Issue 043 Release!!! Meet Cover Artist Christina Kraus

May we have your attention, please! Issue 043 is now available, with 12 stories by 12

“Resurrection” by Christina Kraus

stupendous women authors, for your reading pleasure. We have print copies for all you collectors out there, as well as digital copies for our on-the-go ebook fiends. And because we love our dear readers so much, we wrapped everything up in the prettiest package with art from Christina Kraus. Please read on to find out more about this amazing artist!

LSQ: Please tell us about the cover image “Resurrection.” Is there a story behind this image? What was your thought process while creating this image?

Christina: The painting shows ‘Etta’, one of my own characters who is on a journey to self-discovery through connecting with nature and the state our planet is in. I did an entire series of drawings with her, some of them you can find on my homepage under my traditional works. It symbolically shows her rising from the blind and ignorant view of the world she had before and now realizes how her daily food choices, for example, impact the planet in a negative way. Knowing this, she now is able to act accordingly and adjust her behavior to a less damaging impact. I wanted to capture the moment she ‘awakes’ from her slumber of ignorance in a dreamlike aesthetic.


“Coral Dragon” by Christina Kraus

LSQ: Your artwork features vibrant colors and masterful use of light that really bring the scenes to life. How do you find the balance between portraying fantastical scenes while making them feel grounded in the real world?

Christina: I think this mostly comes down to understanding the physics behind light and colors, and how they influence each other. Every artwork I do is based on real world knowledge of the classical drawing and painting fundamentals such as values, color, light, and perspective. You can bring anything to life in a believable way once you master these to a degree.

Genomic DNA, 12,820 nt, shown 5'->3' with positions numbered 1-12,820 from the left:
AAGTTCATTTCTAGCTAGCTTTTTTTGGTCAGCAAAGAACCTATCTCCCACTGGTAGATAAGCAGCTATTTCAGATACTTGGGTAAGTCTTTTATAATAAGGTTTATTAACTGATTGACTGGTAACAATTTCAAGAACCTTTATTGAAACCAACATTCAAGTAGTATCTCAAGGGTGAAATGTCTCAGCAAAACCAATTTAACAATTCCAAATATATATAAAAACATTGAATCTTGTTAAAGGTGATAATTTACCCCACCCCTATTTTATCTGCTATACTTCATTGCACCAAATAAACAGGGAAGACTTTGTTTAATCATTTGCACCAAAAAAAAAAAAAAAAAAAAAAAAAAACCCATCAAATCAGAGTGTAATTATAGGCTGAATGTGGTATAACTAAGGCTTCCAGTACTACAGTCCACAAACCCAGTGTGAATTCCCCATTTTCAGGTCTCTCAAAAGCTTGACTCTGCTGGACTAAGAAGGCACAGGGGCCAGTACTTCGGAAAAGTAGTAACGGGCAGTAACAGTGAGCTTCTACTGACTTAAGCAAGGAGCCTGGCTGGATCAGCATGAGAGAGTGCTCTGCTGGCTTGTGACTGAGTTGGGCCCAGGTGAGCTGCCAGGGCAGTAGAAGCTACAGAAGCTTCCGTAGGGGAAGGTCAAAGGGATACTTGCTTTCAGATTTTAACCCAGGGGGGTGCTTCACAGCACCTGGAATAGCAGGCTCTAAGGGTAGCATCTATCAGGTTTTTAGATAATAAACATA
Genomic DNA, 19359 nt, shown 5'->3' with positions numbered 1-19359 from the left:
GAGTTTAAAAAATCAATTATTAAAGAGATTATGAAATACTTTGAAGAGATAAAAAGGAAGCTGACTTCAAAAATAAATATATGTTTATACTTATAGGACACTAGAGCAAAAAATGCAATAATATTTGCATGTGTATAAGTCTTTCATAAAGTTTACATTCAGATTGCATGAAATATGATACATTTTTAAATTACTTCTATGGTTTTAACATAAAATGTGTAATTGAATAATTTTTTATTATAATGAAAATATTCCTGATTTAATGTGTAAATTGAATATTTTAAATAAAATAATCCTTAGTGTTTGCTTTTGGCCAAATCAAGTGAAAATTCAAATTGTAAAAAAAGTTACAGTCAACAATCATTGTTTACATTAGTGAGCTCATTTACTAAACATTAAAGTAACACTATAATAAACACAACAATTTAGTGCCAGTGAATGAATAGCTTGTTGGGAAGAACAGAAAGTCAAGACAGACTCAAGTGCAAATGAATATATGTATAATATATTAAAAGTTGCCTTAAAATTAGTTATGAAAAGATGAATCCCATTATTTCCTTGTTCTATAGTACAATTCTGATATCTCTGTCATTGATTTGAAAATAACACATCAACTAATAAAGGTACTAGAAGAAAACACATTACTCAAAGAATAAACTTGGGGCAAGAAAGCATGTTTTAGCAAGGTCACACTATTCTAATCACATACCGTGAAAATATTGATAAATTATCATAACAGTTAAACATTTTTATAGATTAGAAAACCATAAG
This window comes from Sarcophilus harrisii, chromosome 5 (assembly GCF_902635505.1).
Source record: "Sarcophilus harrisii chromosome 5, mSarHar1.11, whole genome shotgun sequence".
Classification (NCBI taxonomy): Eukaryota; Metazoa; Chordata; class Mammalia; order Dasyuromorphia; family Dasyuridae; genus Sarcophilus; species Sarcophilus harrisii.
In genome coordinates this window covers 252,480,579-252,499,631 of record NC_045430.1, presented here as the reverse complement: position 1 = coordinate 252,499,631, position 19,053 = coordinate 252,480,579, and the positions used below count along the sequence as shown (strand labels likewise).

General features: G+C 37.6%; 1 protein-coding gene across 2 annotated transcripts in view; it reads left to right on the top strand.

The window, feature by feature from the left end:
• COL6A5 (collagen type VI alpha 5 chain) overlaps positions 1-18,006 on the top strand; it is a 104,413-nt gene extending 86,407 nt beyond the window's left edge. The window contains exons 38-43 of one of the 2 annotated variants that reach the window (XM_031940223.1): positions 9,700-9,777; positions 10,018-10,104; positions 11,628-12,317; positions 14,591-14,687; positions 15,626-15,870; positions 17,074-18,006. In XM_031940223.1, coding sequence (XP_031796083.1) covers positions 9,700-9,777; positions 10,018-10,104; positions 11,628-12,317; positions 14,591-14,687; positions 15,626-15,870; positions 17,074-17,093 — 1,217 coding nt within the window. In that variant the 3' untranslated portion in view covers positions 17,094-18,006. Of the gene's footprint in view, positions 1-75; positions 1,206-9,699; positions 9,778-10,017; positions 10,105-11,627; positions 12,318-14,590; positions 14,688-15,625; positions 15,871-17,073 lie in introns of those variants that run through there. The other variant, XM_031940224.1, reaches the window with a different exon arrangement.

LSQ: You also share traditional art on your site. Do you have a preference between digital or traditional art? Are there certain subject matters you feel translate better in one form over the other?

Christina: I prefer to draw traditionally in my free time, because it connects me more to the artwork and the medium. For clients and my portfolio I prefer to work digitally. It’s easier to make adjustments which could cost days in traditional mediums and it’s also faster to process for print.

“Scholar Bird” by Christina Kraus

Most clients in publishing or gaming prefer digital files over physical artwork nowadays. As for certain subjects translating better, I guess it depends on what you are looking for in terms of style. I particularly enjoy my ink work because it’s relatively fast to communicate, while a fully painted piece can take me up to 40 hours. This can get very exhausting mentally.

LSQ: Where do you get inspiration for your art?

Christina: From everywhere. From Nature and animals, my friends, my family, from the games I play or books I read. I constantly make mental notes about new ideas during the day! 🙂

LSQ: Do you have a personal favorite of the projects you’ve worked on? Or one that was memorable due to its challenges? If so, can you tell us a bit about it?

Christina: I personally really enjoy working on Humblewood. It’s a pen and paper campaign set in the Dungeons & Dragons universe. It takes place in Alderheart, a place where you can play as

“Cute But Strong” by Christina Kraus

birdfolk and other woodland creatures and it’s really fun designing them and inventing new monsters with the team. To me, every painting actually is a challenge, because every piece is so different I have to address my skill set differently each time. Currently, I’m focused more on commercial projects than my own to build up my savings, but my plan for the future is to go more into the independent artist direction with the support of followers and fans.